Bergen stood up and dropped her unceremoniously to the ground. A perplexed frown etched across his forehead. “You ever wonder why we bother? We don’t need to eat meals like that. And as for—” He rubbed his neck where she had kissed him and shrugged. “We don’t need that either.”
Yangon’s flushed face tightened. “You never complained about my cooking before—or my—”
“I’m not complaining—just wondering. Why are we—trapped?” He clawed at his chest armor.
Yangon stifled a gasp and stumbled to the kitchenette, leaning heavily against the counter. “You’ve found someone else.” With a shudder, she dropped her gaze.
“What? No! I mean, not exactly.”
Yangon’s head jerked up. She glared at Bergen. “Not exactly? Who—?”
Pulling off his mechanical gloves and unplugging the wrist connectors, Bergen retreated to the couch and perched on the edge. He tapped his emaciated, pale fingers together and peered at the Ingot before him.
Disgust played on Yangon’s lips as she stared at his raw hands.
“May I tell you a story?”
Yangon grimaced and slid onto a stool, flexing her mechanical hands over the smooth metal surface. “Whatever.”
Bergen stood and paced the white-walled, rectangular room. “Humans are very primitive. I went there to take notes and write an assessment—the usual.”
Yangon tapped the datapad embedded in her right arm, scowling.
“But something happened.” Halting in mid-step, Bergen’s gaze retreated into a memory. “I saw a baby born.”
Yangon’s lip curled as she rubbed a spot off her breastplate. “Disgusting creatures—giving birth to live young. It’s one reason we’re so much—”
Bergen blinked. “The baby spoke to me—somehow. His nakedness—his frailty—his sheer honesty—” He staggered.
Her eyes grew into rounded, horrified orbs. “You exposed yourself?”
With a wave, Bergen thrust the accusation away. “No. I stayed on the ship. I sent a bot and hid it on one of the animals. But I saw everything. The mother, the father, the birth. The baby’s eyes opened, and—for an instant—he looked at me.” Bergen swallowed. “He spoke.”
“By the Divide, what could an alien infant possibly say?”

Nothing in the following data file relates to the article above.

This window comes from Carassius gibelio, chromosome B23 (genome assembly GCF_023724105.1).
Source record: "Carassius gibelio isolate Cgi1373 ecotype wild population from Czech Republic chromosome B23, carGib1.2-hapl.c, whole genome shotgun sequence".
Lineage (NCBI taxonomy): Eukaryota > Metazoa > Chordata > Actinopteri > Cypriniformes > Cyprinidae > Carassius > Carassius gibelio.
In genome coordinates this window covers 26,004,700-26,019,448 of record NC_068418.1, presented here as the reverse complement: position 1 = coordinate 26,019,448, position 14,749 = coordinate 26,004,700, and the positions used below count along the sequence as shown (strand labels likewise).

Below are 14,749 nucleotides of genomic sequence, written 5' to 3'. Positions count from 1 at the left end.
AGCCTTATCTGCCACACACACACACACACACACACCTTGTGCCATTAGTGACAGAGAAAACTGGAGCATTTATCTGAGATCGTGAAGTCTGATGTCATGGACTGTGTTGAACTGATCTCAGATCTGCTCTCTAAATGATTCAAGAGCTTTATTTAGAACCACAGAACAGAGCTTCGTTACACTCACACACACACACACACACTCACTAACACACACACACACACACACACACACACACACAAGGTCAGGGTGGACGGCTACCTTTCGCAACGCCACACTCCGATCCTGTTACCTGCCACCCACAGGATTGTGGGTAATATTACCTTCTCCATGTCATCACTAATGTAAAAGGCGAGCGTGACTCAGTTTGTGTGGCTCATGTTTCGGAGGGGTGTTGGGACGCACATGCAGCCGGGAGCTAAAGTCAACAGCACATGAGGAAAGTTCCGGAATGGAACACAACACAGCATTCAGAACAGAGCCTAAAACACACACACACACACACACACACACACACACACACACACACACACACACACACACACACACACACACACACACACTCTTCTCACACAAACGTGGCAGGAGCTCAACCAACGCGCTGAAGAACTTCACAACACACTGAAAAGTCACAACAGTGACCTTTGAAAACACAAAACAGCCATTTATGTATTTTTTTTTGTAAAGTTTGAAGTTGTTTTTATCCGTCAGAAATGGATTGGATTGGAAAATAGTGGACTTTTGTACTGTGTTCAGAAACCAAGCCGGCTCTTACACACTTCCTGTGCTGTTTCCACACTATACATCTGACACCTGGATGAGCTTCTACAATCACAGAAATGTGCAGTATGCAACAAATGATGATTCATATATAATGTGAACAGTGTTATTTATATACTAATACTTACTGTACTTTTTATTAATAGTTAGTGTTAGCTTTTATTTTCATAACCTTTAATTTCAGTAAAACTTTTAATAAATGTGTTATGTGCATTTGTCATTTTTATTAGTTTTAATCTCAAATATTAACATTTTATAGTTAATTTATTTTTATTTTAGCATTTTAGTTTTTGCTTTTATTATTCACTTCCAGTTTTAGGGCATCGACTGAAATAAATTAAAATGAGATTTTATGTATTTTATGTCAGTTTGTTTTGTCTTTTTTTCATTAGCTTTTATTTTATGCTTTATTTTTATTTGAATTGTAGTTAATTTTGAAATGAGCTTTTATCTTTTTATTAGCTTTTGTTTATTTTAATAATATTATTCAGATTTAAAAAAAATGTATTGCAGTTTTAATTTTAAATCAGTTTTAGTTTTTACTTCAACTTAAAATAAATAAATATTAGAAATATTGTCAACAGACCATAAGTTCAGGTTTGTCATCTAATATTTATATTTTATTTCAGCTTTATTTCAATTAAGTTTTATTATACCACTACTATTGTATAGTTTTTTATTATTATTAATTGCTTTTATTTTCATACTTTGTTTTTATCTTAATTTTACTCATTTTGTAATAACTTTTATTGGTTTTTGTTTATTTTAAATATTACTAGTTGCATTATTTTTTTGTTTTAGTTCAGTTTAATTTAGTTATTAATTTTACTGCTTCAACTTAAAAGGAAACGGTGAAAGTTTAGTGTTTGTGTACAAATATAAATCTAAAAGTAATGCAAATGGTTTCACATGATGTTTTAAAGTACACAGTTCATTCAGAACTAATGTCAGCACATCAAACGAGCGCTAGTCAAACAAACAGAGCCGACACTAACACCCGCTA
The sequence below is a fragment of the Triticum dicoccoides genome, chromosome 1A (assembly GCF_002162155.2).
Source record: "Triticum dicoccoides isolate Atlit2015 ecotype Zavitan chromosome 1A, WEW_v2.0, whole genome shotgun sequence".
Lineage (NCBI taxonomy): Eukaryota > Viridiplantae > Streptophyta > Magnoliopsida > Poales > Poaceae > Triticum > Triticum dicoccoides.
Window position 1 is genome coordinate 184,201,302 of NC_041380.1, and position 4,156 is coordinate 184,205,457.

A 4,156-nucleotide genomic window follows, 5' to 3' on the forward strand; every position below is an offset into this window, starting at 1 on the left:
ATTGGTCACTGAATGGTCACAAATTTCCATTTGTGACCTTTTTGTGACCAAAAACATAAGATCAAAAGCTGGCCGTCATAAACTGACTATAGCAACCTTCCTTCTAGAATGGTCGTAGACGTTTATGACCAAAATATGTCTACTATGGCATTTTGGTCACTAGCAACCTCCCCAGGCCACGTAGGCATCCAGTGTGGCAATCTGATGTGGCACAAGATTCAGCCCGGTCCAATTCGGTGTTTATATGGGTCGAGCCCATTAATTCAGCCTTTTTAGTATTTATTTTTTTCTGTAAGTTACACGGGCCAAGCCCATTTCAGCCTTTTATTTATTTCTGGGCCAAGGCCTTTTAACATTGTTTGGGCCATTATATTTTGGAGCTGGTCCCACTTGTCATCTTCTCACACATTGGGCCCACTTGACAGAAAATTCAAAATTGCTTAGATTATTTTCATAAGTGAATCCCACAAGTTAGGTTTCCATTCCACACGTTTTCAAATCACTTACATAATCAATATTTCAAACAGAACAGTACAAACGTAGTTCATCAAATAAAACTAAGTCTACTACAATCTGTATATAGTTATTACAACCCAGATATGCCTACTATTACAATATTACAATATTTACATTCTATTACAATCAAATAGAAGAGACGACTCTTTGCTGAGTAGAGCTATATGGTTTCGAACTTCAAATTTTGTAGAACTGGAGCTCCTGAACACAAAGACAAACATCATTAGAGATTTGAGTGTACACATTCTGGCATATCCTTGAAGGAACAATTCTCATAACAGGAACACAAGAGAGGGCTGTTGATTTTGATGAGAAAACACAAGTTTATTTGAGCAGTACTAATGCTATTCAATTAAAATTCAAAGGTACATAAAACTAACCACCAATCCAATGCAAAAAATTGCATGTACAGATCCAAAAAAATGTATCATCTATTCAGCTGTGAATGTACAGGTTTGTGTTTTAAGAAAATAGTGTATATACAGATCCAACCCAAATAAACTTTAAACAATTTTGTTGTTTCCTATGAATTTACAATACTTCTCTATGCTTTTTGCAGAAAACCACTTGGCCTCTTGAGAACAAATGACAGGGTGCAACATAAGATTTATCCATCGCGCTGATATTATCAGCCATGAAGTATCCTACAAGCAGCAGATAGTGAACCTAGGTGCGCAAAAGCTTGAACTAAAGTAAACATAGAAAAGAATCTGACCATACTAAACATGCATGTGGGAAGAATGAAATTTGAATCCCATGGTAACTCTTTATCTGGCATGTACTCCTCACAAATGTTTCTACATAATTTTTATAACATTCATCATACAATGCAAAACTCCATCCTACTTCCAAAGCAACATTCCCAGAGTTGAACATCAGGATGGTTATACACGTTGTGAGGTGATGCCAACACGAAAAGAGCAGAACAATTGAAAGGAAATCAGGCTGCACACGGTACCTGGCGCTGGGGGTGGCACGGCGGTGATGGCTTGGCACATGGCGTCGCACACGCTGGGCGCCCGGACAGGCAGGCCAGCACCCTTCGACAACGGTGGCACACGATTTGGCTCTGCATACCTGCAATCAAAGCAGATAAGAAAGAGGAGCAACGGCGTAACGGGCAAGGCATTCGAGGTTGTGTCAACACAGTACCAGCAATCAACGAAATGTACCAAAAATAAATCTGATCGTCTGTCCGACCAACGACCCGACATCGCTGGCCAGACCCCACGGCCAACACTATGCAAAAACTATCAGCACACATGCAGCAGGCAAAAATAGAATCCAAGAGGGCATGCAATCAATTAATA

“Live.” Bergen flopped down on the couch. “I want to live—feel hunger, thirst—desire—love.” He leaned back and clasped his hand over his eyes.
Yangon rose and glared at the Ingot in front of her. “You’ve caught some off-world disease, and now you’re out of sync.” Her lips pursed in disdain. “You’d better see a specialist.” Sudden alarm spread over her face. She ran to an alcove and slapped a wall panel. “You better not have given me anything—” She rubbed herself all over as an intense light radiated across her body and a disinfectant spray enveloped her.
Bergen shook his head as he climbed to his feet. “I’m not sick. Or out of sync. I’ve just realized—I’m hardly alive.” He started for the door.
Keeping her distance, Yangon stared after him. “Where’re you going?”
Passing the window, he pointed to the black, star-filled sky. “I’m going back.”
Yangon snorted. “You can’t live like a primitive, Ingot. Technology is wired into your very being.”
Bergen shrugged. “The Crestas are experimenting on our nursery rejects—maybe they can help me.”
Yangon’s lip rose in a snarl. “They’ll more likely kill you.”
“Long as I care—I’ll live.”
Novels by A. K. Frailey
Last of Her Kind http://amzn.to/2y1HJvg
Newearth: Justine Awakens http://amzn.to/2pq0vWN
Melchior—Vengeance Is Mine http://amzn.to/2taeW2r
Historical Fiction & Science Fiction Blend
OldEarth ARAM Encounter https://amzn.to/2KLhlsN
OldEarth Ishtar Encounter https://amzn.to/2OAkDQF
OldEarth Neb Encounter (In production)
OldEarth Georgios Encounter (In production)
The Adventures of Tally-Ho http://amzn.to/2sLfcI5
The Road Goes Ever On—A Christian Journey Through The Lord of the Rings http://amzn.to/2lWBd00